Daunting Math for Homeowners Down ≥ 30%

One of the most powerful psychological barriers to selling a home these days is owners’ insistence on breaking even.

Unfortunately, after a 30% drop in prices nationally since 2006 (more in some locales), the math for many homeowners who bought near the market peak is daunting.

So, even if you assume that home prices suddenly started appreciating at a torrid 10% a year — something no one is currently predicting — someone who bought a $200k home in 2006 that is now worth $140k would have to wait until 2015 to break even. 

And that’s before factoring in average selling costs of around 7%.

If instead homes appreciate at a more modest 5% annually, the same homeowner doesn’t break even until . . . 2019.

And what if the “new normal” of a sluggish housing market persists, and annual long-term appreciation only averages 2%?

The break even date push out almost two decades, to 2029.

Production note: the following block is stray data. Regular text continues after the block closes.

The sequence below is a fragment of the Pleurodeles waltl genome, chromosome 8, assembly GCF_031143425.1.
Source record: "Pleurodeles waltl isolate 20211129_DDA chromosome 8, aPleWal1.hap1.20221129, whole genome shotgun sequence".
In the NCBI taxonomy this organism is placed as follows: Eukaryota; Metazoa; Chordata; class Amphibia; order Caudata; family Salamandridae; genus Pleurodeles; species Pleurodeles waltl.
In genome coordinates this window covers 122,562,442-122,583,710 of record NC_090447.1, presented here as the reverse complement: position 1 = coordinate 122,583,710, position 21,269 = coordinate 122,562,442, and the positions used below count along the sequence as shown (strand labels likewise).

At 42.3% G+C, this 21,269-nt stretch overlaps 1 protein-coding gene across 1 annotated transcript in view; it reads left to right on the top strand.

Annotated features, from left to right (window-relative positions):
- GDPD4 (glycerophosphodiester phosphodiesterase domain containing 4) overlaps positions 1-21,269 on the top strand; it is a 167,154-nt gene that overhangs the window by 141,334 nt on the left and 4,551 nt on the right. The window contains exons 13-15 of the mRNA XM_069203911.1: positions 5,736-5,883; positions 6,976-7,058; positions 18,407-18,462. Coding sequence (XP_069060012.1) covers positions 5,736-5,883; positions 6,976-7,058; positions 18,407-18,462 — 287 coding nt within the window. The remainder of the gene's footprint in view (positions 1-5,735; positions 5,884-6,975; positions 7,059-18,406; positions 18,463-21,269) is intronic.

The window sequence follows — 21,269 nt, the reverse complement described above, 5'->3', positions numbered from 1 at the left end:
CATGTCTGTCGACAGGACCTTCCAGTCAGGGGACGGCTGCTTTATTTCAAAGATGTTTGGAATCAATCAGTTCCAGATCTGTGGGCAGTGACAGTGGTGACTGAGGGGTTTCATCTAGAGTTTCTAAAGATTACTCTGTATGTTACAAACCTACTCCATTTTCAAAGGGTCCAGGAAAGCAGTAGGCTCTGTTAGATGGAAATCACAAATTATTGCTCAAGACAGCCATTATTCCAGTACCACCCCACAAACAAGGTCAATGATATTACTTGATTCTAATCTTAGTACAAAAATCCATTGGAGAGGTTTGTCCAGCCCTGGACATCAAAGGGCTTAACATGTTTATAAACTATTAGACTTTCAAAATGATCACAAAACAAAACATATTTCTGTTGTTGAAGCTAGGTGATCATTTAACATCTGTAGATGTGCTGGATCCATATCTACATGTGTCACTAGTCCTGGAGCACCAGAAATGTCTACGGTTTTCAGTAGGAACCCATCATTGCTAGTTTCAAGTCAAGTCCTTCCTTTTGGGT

Moving On/Moving Up(?)

It’s a very patient homeowner indeed who can sit tight that long.

Which is why an increasing number of homeowners seem to be biting the (financial) bullet, and moving on.

Once they do, they discover that, unless they’re exiting the housing market entirely, the same plunge in home prices socking them as Sellers suddenly becomes a boon if they’re Buying.

That’s especially the case if they’re move-up Buyers.

So, instead of paying $500k for their next, bigger home, move-up Buyers will discover that they can now buy the same house for $350k (30% off $500k).

In fact, they may do even better than that, because more expensive homes have declined disproportionately, while (still) rock-bottom interest rates make the associated payments lower.

To be sure, not every homeowner who bought at the peak and is down significantly can afford to move on.

However, for many others, the barrier is clearly not financial, but psychological.

P.S.:  Thanks to City Lakes Manager Matt Loskota for many of the foregoing insight(s) — and math!

About the author

Ross Kaplan has 19+ years experience selling real estate all over the Twin Cities. He is also a 12-time consecutive "Super Real Estate Agent," as determined by Mpls. - St. Paul Magazine and Twin Cities Business Magazine. Prior to becoming a Realtor, Ross was an attorney (corporate law), CPA, and entrepreneur. He holds an economics degree from Stanford.

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